Almost a third of university heads would scrap the 2008 research assessment exercise, according to a poll by The Times Higher .
The revelation that so many vice-chancellors would get rid of the RAE follows the surprise announcement in Chancellor Gordon Brown's Budget that the Treasury wants to replace the 2008 exercise with a more simple metrics-based assessment.
Of the 81 vice-chancellors who replied to the survey, 24 said they would kill off the RAE before the 2008 exercise. One said: "Scrap it! Completely and utterly!"
Two thirds of vice-chancellors were in favour of going ahead with the 2008 exercise, but the dissenting voices were significant.
David VandeLinde, vice-chancellor of Warwick University, said: "My strong personal preference would be to scrap the RAE completely. However, realistically this is unlikely to happen. We would all be much better off if we replaced the RAE with metrics for science, mathematics and statistics, engineering, technology and medicine, at a minimum."
Eric Thomas, vice-chancellor of Bristol University, said: "Having an RAE distorts planning, ensures a conservative and non-risk taking culture in academics (and) creates an artificial market and an unnecessary tension between teaching and research. It is expensive and wasteful."
But 55 university heads, albeit often grudgingly, favoured the 2008 exercise going ahead.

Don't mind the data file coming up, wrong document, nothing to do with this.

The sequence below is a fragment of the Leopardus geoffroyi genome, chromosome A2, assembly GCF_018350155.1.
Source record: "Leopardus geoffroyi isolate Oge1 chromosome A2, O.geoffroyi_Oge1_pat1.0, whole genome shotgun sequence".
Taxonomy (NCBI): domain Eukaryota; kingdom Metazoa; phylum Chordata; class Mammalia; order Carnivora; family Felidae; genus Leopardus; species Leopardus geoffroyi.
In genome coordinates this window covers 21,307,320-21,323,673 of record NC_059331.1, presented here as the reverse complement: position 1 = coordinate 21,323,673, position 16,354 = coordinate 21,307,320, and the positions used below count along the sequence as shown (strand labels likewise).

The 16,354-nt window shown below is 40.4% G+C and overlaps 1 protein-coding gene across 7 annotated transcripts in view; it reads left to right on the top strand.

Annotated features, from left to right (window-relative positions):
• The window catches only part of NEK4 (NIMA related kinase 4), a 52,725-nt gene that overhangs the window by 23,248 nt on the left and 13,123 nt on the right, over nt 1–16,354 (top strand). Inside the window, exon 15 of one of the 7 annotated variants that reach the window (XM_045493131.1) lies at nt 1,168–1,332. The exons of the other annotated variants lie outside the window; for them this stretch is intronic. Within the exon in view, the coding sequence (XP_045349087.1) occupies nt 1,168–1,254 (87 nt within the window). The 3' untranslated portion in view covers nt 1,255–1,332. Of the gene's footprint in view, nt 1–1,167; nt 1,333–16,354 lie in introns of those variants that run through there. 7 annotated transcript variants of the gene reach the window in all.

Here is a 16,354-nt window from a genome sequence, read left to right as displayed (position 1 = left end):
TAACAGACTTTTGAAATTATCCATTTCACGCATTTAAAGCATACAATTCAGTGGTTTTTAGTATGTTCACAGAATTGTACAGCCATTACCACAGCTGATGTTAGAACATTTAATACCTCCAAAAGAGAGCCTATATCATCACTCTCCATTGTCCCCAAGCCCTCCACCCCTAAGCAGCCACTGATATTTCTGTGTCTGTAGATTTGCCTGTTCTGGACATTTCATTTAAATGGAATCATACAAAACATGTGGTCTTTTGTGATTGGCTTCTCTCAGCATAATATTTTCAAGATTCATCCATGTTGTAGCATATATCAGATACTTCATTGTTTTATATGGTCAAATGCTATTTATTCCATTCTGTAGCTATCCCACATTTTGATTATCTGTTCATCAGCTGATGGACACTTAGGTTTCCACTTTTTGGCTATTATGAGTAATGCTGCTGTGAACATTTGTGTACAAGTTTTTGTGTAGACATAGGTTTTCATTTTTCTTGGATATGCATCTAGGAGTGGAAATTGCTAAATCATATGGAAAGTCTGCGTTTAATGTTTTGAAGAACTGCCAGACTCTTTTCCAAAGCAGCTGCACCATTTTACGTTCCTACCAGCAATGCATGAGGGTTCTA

One new-university chief said: "I would stick with the RAE one more time, debate the metrics fully and openly and then take a balanced view of what to do next."
Ann Tate, vice-chancellor of Northampton University, was "alarmed" by the Treasury's announcement. "It seemed to be based on not very good evidence about the effects of the exercise and the usual bias in favour of science and engineering," she said.
One vice-chancellor said most universities chose not to change the RAE when given the chance during the last review in 2002, adding: "An enormous amount of work has gone into the 2008 RAE and to change at this stage would create havoc."
But Ian Leslie, Cambridge University's pro vice-chancellor for research, said that if a post-2008 strategy were devised quickly, "a very strong reason for still running the 2008 exercise would have to be given."
Only two vice-chancellors favoured allowing certain subjects to opt out of the RAE.
The results of the survey are expected to be confirmed by a separate poll carried out by Universities UK to be presented to its board this week.
The Treasury has said that the 2008 RAE will be scrapped only if the move is supported by a majority of UK universities responding to a consultation due to be published in May.